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prō-mĕrĕo , ŭi, ĭtum, 2, v. a., and prō-mĕrĕor , ĭtus, 2,
I.v. dep. a.
I. To deserve, be deserving of, merit, in a good or bad sense (class.)
A. In gen.: “retineri nequeo, quin dicam ea, quae promeres,Plaut. Trin. 3, 2, 15; id. Am. 5, 2, 12: “quid mali sum promeritus,id. ib. 2, 1, 20: “ita velim me promerentem ames,Ter. Ad. 4, 5, 47: “reus levius punitus quam sit ille promeritus,Cic. Inv 2, 28, 83: “poenam,Ov. Tr. 1, 2, 63.—In a good sense: “promeruisti, ut ne quid ores, quin impetres,Plaut. Men. 5, 9, 41: “promerenti optime hoccine pretii redditur,id. As. 1, 2, 2; “deorum indulgentiam,Plin. Pan. 74, 5: “amorem,Suet. Calig. 3: “omnium voluntatem,id. Tit. 1 dies qui primus videre Promeruit nasci mundum, Sedul. 5, 318.—
B. Esp., to deserve of one any thing (good or bad); constr. usu. with de or absol., rarely with acc.: “numquam referre gratiam possum satis, proinde ut tu promeritus de me,Plaut. Capt. 5, 1, 12: “paratiores erunt ad bene de multis promerendum,Cic. Off 2, 15, 53.—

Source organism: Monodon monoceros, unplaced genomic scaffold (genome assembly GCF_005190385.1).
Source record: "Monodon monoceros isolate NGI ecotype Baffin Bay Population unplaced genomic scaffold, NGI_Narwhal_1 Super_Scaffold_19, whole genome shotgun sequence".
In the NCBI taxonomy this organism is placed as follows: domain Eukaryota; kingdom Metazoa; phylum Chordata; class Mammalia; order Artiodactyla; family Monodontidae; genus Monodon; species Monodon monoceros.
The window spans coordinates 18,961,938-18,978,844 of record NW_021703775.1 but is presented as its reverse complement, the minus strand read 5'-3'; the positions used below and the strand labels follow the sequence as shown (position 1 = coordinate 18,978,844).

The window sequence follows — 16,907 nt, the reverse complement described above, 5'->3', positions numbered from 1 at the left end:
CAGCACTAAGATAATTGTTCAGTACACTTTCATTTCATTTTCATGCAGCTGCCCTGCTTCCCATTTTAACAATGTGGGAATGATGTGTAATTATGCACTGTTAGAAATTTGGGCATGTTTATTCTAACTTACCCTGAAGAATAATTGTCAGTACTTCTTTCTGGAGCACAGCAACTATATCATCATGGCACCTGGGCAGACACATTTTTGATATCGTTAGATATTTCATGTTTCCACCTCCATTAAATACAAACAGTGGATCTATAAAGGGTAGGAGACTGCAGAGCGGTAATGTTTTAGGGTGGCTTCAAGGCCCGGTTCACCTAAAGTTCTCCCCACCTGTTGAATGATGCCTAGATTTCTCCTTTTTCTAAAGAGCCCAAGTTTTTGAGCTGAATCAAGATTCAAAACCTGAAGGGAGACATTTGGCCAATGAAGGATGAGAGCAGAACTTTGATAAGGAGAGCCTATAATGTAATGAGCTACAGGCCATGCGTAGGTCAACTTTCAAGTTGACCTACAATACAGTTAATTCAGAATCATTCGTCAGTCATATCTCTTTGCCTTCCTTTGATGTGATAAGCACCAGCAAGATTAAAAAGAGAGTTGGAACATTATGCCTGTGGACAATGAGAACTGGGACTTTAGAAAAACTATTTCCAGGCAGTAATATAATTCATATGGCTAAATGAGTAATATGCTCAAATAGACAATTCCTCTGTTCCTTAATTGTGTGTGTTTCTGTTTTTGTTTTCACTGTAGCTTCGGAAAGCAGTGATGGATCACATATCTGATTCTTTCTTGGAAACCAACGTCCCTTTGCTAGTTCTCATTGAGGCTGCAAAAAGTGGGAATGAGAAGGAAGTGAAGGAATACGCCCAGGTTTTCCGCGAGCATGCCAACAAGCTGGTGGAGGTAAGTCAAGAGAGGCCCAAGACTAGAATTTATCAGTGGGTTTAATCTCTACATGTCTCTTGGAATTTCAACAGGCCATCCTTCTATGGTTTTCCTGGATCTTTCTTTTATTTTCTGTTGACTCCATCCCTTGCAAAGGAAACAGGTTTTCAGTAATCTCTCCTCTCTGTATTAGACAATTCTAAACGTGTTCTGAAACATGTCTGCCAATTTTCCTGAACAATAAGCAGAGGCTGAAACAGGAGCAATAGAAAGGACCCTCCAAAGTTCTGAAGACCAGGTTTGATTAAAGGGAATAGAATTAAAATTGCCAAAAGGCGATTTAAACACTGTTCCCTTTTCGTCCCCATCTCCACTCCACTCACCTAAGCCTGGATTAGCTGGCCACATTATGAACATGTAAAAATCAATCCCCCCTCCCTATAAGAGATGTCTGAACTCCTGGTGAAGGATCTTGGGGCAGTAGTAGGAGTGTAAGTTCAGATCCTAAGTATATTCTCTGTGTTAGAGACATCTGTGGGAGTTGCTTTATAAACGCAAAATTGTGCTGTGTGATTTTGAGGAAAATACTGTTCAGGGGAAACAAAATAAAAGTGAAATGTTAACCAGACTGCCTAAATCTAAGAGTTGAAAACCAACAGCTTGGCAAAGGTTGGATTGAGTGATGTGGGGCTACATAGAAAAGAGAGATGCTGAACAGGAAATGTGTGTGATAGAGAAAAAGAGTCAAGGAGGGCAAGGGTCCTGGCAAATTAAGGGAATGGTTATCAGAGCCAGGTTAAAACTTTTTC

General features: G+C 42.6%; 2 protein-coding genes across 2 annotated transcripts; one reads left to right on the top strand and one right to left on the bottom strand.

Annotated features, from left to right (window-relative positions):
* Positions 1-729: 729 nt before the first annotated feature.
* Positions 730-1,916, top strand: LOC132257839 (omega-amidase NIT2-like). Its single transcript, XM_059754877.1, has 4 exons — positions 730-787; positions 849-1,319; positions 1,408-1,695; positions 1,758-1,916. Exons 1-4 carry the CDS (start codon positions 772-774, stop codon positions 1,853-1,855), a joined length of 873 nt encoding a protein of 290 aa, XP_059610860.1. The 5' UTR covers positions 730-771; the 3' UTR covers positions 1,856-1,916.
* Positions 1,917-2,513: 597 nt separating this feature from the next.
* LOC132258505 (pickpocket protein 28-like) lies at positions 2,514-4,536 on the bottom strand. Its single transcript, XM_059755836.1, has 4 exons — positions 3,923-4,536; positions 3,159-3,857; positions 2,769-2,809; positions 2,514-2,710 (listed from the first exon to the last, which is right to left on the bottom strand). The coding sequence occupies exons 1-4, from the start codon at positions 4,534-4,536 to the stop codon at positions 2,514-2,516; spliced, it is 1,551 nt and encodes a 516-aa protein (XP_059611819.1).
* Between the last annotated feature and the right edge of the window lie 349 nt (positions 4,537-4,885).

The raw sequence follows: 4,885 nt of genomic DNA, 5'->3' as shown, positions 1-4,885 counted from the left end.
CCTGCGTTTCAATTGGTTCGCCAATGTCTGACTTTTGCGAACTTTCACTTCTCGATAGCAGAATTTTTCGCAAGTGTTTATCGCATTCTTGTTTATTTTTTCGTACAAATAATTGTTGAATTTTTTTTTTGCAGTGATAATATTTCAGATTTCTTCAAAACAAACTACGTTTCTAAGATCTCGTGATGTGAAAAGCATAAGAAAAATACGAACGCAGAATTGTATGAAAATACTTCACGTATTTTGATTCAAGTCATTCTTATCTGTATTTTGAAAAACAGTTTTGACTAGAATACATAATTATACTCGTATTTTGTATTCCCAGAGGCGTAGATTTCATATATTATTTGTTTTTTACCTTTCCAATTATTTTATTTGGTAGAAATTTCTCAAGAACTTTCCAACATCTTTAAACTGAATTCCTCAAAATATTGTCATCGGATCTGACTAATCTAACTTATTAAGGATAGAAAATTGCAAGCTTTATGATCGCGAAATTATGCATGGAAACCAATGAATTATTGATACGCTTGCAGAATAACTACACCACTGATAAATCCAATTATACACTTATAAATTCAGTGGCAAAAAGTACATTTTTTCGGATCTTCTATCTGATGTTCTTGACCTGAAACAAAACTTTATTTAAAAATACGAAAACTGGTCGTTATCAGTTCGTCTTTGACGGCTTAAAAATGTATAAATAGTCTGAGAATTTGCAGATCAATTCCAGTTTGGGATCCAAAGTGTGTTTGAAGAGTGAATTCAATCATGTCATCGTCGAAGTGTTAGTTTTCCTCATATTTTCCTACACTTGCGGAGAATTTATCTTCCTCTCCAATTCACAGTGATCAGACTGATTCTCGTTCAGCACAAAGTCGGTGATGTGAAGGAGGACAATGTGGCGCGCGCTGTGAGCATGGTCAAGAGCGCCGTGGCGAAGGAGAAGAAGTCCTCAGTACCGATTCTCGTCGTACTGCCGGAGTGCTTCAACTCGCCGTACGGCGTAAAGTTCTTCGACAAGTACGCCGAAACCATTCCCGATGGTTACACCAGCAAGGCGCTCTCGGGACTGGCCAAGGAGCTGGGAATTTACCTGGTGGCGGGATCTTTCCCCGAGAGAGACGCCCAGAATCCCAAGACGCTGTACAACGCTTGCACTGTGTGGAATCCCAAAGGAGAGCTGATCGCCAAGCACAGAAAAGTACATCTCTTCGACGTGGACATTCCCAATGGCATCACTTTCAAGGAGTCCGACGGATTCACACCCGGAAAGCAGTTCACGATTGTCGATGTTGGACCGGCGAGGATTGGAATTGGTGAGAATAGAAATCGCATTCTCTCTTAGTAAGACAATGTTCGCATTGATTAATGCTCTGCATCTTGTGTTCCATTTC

II. Transf., to acquire, gain, earn, get, win homines tenues unum habent in nostrum ordinem aut promerendi aut proferendi beneficii losum, Cic. Mur. 34, 70 socios, Suet. Aug. 3: “principem,Plin. Pan. 62: “ego te numquam negabo Promeritam,Verg. A. 4, 335: “per hostias deos laevos,” i. e. to render favorable, to propitiate, Arn. 7, 229; cf. pass.: “talibus enim hostiis promeretur Deus,is won, conciliated, Vulg. Heb. 13, 6.—Hence, prō-mĕrĭtum , i, n, desert (good or evil), merit.—In good sense, Pac. ap. Non. 307, 10 (Trag. Rel. p. 79 Rib.); Lucr 2, 651; Cic. Red. ad Quir. 4, 8; Ov. F 4, 394.—In bad sense, Plaut. Trin. 5, 2, 49; Auct. B. Afr. 90.
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